Tobacco Endgame: Improving Outcomes for People from Marginalized Communities
Posted May 31, 2023
Rachel Zajdel, Ph.D., M.A., M.S., Postdoctoral Fellow
Sana Rahman, B.A., Special Volunteer
Chelsea Truong, B.S. Postbaccalaureate Fellow
Erik Rodriquez, Ph.D., M.P.H., Staff Scientist
Division of Intramural Research
National Heart, Lung, and Blood Institute
Since the 1964 Smoking and Health Report of the Advisory Committee to the Surgeon General, public discussion in the U.S. surrounding the use of tobacco has emphasized its detrimental health effects. Through public health efforts, cigarette smoking rates have decreased among adults and youth since that time. However, as the prevalence of cigarette smoking has dropped, these successful efforts have led to a diminished sense of urgency among the public, with people questioning whether tobacco use remains a prominent public health issue. The World Health Organization’s “World No Tobacco Day,” occurring each year on May 31, aims to refocus attention to the dangers of smoking and their relevance today.
Tobacco continues to kill more than 8 million people worldwide and is the leading preventable cause of death in the U.S. Additionally, while the increased risk of lung and throat cancer among smokers is widely known, smoking is also the second leading cause of cardiovascular disease (CVD), with one in every four deaths from CVD caused by smoking. Considering that CVD is the leading cause of death in the U.S., continued advocacy through events such as “World No Tobacco Day” can help improve U.S. health outcomes.
While 7 million worldwide deaths due to tobacco are a result of direct tobacco usage, 1.2 million people each year die because of secondhand exposure to smoking. Research has shown that there is no safe level of secondhand smoke exposure, with even short term exposure heightening the risk of heart attacks. Secondhand smoke has also been identified as a cause of stroke. Increasing awareness about the risks of secondhand smoke exposure remains a key focus in anti-tobacco public health efforts.
The harmful effects of tobacco use are not evenly distributed across the population. In the U.S., commercial tobacco product use is higher among members of groups that have been marginalized, including American Indian or Alaska Native (AI/AN) individuals; lesbian, gay, or bisexual persons; and those with lower levels of education and income. Individuals with multiple social identities that have been marginalized may be particularly affected by tobacco use. Inequitable exposure to tobacco industry marketing and access to cessation therapies contribute to these disparities in tobacco use by race and ethnicity, sexual orientation and gender identity, and socioeconomic status.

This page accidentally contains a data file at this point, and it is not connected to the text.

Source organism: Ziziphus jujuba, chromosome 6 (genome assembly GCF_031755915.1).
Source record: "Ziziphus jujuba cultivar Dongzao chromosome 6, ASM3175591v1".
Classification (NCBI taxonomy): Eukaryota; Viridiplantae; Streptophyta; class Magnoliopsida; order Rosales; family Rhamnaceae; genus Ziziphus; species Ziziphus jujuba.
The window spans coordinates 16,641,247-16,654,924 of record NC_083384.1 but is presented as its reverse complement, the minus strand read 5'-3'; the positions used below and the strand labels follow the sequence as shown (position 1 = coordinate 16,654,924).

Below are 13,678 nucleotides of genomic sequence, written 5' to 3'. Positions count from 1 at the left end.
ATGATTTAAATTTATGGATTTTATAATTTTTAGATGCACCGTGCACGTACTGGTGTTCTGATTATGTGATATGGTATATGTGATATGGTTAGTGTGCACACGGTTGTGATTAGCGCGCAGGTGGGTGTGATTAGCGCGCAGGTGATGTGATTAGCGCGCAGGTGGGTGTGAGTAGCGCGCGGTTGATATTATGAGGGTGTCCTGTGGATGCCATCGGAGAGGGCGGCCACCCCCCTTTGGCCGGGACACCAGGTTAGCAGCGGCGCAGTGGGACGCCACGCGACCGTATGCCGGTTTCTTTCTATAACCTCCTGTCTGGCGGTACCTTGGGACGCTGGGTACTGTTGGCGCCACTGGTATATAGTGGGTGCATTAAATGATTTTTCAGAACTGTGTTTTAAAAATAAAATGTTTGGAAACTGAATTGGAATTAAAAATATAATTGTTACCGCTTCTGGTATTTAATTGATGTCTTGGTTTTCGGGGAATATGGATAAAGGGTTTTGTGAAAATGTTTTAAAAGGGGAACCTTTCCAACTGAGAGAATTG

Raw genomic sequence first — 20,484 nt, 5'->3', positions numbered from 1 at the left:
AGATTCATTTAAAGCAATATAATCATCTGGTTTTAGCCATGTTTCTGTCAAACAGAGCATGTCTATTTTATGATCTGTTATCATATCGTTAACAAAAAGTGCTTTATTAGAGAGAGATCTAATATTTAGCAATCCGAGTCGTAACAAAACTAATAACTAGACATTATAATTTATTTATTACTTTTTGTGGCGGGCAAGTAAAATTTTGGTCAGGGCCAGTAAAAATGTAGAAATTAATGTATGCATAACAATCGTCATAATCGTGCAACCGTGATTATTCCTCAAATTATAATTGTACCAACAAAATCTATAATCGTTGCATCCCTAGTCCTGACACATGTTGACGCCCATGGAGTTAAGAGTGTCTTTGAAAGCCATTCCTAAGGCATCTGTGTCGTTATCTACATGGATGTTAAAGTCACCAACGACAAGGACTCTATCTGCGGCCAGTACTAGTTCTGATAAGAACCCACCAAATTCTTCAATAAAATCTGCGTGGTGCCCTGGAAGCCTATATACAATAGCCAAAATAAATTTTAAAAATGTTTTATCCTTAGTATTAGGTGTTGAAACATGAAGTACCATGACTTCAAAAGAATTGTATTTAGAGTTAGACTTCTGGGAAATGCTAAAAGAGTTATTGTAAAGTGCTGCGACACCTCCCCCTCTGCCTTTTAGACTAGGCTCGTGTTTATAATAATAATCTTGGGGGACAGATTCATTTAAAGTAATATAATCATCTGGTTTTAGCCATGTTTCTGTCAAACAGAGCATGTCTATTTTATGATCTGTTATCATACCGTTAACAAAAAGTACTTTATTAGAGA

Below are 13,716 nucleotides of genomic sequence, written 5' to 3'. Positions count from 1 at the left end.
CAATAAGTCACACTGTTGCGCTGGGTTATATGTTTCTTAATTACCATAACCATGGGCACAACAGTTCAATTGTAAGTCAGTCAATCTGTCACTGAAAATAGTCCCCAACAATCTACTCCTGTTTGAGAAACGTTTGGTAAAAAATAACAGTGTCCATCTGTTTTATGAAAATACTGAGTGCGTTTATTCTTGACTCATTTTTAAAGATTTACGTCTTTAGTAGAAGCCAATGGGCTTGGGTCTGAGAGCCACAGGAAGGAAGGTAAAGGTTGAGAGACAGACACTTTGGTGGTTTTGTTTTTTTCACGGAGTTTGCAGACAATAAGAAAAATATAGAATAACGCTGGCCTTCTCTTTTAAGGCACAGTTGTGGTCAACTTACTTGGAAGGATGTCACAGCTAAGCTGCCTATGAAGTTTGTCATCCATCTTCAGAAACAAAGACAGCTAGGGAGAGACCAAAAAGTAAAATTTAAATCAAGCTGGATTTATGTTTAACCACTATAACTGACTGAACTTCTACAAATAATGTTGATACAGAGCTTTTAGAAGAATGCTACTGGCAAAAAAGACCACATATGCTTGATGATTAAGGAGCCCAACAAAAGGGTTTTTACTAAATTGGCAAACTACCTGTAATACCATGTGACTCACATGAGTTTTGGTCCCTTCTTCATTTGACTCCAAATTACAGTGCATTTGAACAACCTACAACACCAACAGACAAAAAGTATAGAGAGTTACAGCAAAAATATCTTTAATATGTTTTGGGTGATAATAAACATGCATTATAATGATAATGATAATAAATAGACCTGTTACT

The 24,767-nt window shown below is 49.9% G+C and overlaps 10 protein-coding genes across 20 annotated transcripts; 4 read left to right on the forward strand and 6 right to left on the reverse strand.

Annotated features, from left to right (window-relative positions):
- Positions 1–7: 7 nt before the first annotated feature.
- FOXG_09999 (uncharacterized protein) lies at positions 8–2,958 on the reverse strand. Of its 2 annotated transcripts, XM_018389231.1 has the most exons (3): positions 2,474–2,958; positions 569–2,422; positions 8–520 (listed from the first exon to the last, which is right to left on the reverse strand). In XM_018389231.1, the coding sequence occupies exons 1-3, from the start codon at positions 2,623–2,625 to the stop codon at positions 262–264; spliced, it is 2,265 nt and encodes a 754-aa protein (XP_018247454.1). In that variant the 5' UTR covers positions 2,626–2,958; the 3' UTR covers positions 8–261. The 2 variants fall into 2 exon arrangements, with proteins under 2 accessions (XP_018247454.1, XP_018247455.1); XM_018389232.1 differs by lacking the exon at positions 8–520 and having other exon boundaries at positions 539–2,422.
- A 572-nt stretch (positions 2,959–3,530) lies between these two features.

Not only have tobacco companies targeted specific populations within the U.S., but they have also turned their attention to international targets as the tobacco market in the U.S. has shrunk. Tobacco use remains high in low- and middle-income countries (LMICs), where 80% of the world’s tobacco users live. Tobacco companies have leveraged their economic influence to prevent implementation of tobacco control policies, sponsor tobacco-farming communities, and target children and women in LMICs. As a result, compared to high-income countries (HICs), a lower proportion of LMICs have implemented tobacco control measures including anti-tobacco campaigns, tobacco taxes, age requirements, graphic packaging, flavor bans, or comprehensive cessation services.
“World No Tobacco Day” reminds us that these glaring national and international inequalities in tobacco use persist, and in some cases are even widening. Researchers at the National Institutes of Health have heeded this call to action by illuminating disparities in tobacco use by social characteristics and demonstrating the significant harms to population health wrought by the tobacco industry. Research in the lab of Dr. Eliseo J. Pérez-Stable in the National Heart, Lung, and Blood Institute has shown that smoking susceptibility and exposure to tobacco marketing are predictive of cigarette smoking even after accounting for the use of electronic nicotine delivery systems. In addition, Dr. Kelvin Choi’s lab in the National Institute on Minority Health and Health Disparities has established that concern about COVID-19 discrimination, an experience disproportionately borne by Asian and Asian American individuals, is associated with increased cigarette consumption. This research can be used to inform policies and interventions addressing the mechanisms underlying tobacco use and the many health disparities they generate.
Various interventions, such as raising the price of tobacco products, passing smoke-free policies in public places, and increasing equitable cessation access, can help further reduce tobacco exposure and its associated health consequences. Specific tactics to ban the sale of flavored tobacco products, restrict price promotions, and implement culturally-informed anti-smoking campaigns can begin to address the disparities caused by the tobacco industry’s legacy of targeting AI/AN, Black, Latino, sexual and gender minority, and low income communities.
Nevertheless, we must also turn our collective attention to think beyond tobacco control and reach for a tobacco endgame, with an emphasis on the upstream causes of tobacco use. With respect to an endgame strategy, policies could be implemented to regulate the content of nicotine in tobacco products, which could reduce it to a non-addictive level, as well tobacco industry marketing at the point of sale, including characteristics of tobacco package labeling and warnings. Among the upstream causes, dismantling the drivers of structural racism could also advance progress towards tobacco health equity. In summary, systematic social changes will be needed before we truly see a “World No Tobacco Day.”